However, even if issuers were to strictly adhere to the currently voluntary standards, these standards do not ensure beneficial environmental outcomes. Hence, green bonds should not necessarily be expected to lead to a reduction in carbon emissions at the firm level. We argue that this is desirable if green bonds are to help achieve the financing of green projects and, at the same time, of high-level climate goals.
Green bonds and carbon intensity of firms
Our preferred measure of firm ‘greenness’ is carbon intensity, or the ratio of carbon emissions to revenue. Unlike a simple absolute measure of carbon emissions, this ratio measures the firm’s carbon efficiency. Firms that use greener technologies and energy can achieve lower carbon emissions at the same level of economic activity and size. Our sample is based on around 16,000 listed firms (>99% of global market cap) using S&P TruCost data.
Less informed investors might expect firms with very high carbon intensities to be disqualified as issuers of green bonds. However, Graph 1 indicates that for Scope 1 (direct emissions emanating from the firms’ own resources) and Scopes 1-2 (Scope 1 plus indirect emissions from consumed energy), a greater fraction of green bond issuers than other issuers have a carbon intensity above 100 tonnes of CO2 per million dollars of revenue. For Scopes 1-3 carbon intensities (Scopes 1-2 plus all indirect emissions from upstream and downstream activities), firms with the highest carbon intensity comprise virtually equal shares of green bond issuers and others.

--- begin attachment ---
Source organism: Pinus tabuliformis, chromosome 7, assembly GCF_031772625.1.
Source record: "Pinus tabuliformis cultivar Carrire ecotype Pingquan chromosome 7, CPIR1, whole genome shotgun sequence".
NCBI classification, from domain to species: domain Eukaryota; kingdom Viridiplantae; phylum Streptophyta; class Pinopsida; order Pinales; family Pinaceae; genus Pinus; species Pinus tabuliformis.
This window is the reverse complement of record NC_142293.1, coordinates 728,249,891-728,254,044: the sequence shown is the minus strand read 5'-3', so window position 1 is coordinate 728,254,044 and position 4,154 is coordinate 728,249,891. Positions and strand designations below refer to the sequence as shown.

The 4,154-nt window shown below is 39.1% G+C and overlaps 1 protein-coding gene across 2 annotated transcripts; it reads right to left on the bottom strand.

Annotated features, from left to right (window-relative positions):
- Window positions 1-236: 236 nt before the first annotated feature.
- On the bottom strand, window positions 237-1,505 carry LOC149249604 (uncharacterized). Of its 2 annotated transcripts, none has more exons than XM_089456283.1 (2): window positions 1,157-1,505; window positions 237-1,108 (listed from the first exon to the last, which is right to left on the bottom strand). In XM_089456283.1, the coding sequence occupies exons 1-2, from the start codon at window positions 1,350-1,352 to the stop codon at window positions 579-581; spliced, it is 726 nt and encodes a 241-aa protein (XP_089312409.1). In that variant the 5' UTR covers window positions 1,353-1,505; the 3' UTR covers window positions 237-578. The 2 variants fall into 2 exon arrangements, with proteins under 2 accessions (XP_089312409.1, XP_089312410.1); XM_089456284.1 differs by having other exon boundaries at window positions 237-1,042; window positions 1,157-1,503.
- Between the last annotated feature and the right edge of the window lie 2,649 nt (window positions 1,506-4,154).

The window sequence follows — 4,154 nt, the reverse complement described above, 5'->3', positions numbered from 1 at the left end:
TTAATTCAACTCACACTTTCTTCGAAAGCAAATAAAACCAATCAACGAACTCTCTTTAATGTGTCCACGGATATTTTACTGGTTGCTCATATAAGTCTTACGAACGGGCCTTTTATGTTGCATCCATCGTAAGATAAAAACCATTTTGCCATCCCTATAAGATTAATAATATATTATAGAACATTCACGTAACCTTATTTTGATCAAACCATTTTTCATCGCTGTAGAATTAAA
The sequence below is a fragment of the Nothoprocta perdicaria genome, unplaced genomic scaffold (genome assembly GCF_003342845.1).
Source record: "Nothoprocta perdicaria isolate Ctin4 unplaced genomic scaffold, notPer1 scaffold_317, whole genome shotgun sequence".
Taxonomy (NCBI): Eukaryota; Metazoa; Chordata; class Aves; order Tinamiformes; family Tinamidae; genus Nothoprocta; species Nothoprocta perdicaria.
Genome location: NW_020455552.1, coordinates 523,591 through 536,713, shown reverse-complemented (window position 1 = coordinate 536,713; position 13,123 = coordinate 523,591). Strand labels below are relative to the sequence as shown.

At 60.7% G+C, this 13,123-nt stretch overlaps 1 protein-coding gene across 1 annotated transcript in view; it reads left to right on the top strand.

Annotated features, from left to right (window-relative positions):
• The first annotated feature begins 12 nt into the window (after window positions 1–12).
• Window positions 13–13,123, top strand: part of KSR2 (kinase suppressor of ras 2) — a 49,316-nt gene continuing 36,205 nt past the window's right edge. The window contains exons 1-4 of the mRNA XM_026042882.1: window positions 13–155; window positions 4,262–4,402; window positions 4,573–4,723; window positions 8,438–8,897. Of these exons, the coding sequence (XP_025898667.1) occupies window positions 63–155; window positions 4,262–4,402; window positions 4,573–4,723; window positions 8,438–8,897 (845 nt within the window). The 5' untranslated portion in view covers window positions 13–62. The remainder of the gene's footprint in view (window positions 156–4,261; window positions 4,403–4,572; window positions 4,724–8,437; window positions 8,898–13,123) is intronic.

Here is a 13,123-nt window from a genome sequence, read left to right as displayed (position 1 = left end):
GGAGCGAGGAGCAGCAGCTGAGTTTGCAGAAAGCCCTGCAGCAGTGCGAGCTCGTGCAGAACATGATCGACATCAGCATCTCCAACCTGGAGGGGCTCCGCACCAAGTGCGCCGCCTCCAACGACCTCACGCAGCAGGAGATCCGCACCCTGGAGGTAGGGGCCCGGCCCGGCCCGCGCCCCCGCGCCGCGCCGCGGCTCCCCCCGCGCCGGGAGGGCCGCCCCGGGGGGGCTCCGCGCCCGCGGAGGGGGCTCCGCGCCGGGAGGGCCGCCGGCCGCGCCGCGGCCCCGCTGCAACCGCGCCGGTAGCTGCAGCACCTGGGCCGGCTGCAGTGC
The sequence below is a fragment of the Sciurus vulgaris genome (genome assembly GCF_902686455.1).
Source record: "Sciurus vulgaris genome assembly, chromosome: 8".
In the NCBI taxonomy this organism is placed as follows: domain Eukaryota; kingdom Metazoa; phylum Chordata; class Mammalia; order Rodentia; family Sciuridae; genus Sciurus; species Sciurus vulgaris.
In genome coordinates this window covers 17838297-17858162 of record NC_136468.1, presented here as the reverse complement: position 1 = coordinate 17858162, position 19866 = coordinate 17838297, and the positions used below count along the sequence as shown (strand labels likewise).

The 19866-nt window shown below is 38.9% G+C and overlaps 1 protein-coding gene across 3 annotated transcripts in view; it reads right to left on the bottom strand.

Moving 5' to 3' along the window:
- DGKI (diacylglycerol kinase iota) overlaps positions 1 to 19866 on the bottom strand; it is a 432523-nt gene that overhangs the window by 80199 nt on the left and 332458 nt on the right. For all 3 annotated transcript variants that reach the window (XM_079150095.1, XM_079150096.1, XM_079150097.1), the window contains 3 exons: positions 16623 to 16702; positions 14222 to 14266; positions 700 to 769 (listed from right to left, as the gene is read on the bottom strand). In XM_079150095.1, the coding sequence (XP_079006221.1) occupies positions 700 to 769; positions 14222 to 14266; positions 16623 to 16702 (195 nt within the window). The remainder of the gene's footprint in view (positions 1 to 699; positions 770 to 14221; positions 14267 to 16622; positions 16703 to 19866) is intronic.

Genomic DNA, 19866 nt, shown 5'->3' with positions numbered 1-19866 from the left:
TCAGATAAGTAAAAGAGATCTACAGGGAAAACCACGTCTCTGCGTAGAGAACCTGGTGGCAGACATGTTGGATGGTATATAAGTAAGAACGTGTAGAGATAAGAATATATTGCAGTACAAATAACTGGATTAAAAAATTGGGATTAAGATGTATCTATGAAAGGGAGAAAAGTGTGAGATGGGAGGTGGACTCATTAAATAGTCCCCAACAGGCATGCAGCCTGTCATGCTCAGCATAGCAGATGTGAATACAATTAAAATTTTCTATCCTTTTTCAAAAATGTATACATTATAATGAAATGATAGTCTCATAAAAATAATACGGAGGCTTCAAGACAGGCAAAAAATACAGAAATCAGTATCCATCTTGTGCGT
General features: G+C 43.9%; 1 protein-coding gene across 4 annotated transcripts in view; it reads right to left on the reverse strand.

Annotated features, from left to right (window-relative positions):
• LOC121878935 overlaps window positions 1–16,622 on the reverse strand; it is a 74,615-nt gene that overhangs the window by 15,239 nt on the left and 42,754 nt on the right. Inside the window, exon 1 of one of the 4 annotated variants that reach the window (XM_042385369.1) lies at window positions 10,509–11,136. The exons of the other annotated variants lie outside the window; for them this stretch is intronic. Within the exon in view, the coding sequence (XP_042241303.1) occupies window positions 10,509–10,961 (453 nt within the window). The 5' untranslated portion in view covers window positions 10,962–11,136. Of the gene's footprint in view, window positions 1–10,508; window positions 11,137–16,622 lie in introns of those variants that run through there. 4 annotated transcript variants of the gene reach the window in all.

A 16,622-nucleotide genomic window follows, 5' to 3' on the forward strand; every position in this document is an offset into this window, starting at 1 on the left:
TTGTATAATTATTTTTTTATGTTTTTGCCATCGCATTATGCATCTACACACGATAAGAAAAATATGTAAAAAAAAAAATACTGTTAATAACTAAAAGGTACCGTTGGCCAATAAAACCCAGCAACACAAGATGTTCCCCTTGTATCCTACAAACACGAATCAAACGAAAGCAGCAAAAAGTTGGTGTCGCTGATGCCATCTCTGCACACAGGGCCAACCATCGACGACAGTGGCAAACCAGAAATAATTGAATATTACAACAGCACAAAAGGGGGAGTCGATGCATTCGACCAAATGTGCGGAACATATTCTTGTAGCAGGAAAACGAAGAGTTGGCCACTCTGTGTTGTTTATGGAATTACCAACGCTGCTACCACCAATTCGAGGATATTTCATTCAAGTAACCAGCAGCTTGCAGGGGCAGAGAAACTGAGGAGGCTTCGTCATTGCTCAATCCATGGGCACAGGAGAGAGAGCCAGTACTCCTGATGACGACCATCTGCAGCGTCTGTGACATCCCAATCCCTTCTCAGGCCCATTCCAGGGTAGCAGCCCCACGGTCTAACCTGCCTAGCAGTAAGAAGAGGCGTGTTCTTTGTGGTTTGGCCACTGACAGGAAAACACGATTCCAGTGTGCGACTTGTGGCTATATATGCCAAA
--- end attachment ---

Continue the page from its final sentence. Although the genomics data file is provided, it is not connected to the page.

Figure 1 Distribution of carbon intensities: Green bond issuers versus other firms, FY2018
Comparing the carbon intensities of green bond issuers with those of other firms buttresses two important points previously made in Ehlers and Packer (2017). First, even if bond proceeds flow into green projects (e.g. renewable energy), issuers may be (and often are) heavily engaged in carbon-intensive activities elsewhere (e.g. coal power plants). Second, the wide range of varying green bond standards allows a very broad assortment of firms to issue green bonds, each deemed to be green for different reasons.
There is also no clear evidence that green bond issuance is associated either with a reduction in carbon intensities over time at the firm level (Graph 2), or with lower intensities than firms that did not issue green bonds (see Ehlers et al. 2020).2 Around 60% of green bond issuers in our sample show a reduction in Scope 1 carbon intensities after three years; but only about 30% show a reduction when looking at broader Scopes 1- 3 intensities.